African American families in Chicago and nationwide have been hardest hit by the foreclosure crisis, particularly with mortgage lenders exploiting a long history of discrimination  in lending and housing. But what happens when they challenge the banks that have evicted millions of families and destroyed their life savings and economic security?
That’s the subject of a new book, “A Dream Foreclosed: Black American and the Fight for a Place to Call Home,”  which looks at the issue through the experiences of four families. (Essence has published an excerpt  featuring the story of Chicagoan Martha Biggs, now an activist with the Chicago Anti-Eviction Campaign .)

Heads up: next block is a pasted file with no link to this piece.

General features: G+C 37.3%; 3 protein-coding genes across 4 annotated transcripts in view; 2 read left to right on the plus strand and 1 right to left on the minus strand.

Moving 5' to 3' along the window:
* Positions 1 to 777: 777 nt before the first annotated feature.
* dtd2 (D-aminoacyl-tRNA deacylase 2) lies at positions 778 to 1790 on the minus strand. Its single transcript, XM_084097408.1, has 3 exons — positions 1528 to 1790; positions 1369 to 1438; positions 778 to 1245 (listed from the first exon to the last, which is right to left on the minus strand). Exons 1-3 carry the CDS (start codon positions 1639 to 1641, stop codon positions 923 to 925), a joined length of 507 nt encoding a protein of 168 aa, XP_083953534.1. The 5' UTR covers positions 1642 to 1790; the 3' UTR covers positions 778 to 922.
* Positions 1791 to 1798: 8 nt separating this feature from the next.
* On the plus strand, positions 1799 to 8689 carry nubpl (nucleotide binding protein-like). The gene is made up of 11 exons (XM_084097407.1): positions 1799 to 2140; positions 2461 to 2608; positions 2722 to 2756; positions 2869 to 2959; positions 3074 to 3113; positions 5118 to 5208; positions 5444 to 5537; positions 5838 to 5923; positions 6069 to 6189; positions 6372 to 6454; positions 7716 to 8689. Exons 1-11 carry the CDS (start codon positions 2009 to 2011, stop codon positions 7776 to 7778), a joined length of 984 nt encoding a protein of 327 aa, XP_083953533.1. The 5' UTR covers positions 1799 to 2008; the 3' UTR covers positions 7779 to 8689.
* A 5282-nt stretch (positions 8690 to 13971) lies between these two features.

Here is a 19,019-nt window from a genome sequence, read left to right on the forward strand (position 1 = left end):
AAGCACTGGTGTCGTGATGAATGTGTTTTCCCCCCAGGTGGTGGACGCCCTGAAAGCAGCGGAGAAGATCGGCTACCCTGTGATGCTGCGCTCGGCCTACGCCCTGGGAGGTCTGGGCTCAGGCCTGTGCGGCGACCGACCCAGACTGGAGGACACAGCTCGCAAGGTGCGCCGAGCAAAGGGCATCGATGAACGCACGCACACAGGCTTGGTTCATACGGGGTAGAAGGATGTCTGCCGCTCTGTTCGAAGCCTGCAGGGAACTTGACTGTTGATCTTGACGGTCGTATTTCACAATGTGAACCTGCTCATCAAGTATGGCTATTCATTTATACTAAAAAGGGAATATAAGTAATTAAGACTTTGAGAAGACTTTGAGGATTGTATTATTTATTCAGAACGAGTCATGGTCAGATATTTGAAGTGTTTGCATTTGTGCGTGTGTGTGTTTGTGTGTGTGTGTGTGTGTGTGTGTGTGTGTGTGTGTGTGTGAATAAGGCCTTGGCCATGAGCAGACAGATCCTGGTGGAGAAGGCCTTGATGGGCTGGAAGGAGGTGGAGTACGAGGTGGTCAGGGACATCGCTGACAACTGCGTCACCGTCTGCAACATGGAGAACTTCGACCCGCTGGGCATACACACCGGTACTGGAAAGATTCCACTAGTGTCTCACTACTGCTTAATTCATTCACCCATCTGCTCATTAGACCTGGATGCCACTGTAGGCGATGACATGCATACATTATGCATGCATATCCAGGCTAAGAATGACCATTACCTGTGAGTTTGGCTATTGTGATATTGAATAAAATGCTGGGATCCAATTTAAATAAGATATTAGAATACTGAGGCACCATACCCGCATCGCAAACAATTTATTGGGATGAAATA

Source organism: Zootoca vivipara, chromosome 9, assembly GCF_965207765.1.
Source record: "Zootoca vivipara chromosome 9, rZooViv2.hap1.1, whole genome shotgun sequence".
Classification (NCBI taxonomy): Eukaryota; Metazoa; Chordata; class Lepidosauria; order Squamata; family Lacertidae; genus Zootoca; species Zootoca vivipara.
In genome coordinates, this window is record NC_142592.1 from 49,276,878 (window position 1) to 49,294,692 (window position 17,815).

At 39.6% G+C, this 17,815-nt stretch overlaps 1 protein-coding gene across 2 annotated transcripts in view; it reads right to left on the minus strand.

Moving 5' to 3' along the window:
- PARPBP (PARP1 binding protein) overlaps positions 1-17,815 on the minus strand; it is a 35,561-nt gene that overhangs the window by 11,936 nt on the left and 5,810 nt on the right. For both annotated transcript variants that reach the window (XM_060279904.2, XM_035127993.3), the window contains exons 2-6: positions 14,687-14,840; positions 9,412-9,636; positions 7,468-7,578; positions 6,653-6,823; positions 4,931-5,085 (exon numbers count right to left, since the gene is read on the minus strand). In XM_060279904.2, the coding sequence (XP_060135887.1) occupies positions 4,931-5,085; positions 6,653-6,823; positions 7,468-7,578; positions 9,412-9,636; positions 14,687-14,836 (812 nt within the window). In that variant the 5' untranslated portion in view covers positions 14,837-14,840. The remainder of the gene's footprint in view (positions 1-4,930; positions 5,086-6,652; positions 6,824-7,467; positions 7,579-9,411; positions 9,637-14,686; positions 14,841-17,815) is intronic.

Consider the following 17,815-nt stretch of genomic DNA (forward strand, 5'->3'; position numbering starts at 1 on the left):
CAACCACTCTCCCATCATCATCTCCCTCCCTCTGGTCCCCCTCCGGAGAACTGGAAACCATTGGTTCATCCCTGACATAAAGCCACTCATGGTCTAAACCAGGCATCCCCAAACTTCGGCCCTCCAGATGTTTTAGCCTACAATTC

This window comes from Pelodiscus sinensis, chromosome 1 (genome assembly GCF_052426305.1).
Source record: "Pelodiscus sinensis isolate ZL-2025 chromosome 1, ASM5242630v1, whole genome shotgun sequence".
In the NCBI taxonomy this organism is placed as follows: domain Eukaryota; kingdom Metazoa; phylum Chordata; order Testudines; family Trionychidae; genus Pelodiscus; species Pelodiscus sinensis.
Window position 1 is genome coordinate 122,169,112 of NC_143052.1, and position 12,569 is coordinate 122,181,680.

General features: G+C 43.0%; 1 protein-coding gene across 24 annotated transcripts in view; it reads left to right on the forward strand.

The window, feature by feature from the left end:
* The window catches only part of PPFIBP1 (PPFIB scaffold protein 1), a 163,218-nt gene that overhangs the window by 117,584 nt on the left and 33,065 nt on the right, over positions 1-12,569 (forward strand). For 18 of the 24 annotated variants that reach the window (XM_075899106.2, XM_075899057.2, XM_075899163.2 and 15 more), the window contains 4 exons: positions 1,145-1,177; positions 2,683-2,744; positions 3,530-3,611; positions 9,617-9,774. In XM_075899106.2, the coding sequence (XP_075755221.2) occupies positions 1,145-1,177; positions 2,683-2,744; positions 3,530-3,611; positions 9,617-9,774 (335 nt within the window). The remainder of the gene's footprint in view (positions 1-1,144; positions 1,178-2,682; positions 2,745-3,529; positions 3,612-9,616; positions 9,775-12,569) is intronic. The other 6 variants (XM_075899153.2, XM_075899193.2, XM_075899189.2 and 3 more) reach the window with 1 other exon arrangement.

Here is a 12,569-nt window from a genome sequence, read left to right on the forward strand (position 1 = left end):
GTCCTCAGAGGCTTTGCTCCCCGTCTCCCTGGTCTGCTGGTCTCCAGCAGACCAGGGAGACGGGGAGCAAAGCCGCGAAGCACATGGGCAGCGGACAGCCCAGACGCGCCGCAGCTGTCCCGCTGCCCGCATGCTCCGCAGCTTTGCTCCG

Author Laura Gottesdiener will discuss the book, joined by Martha Biggs and Ebonee Stevenson of CAEC and Jim Harbin from the Resident Association of Greater Englewood , at the Center for the Study of Race, Politics and Culture at the University of Chicago, 5733 S. University, Wednesday, October 30 at 6 p.m.
Related: Englewood left out of city’s foreclosure rehab program  (2011).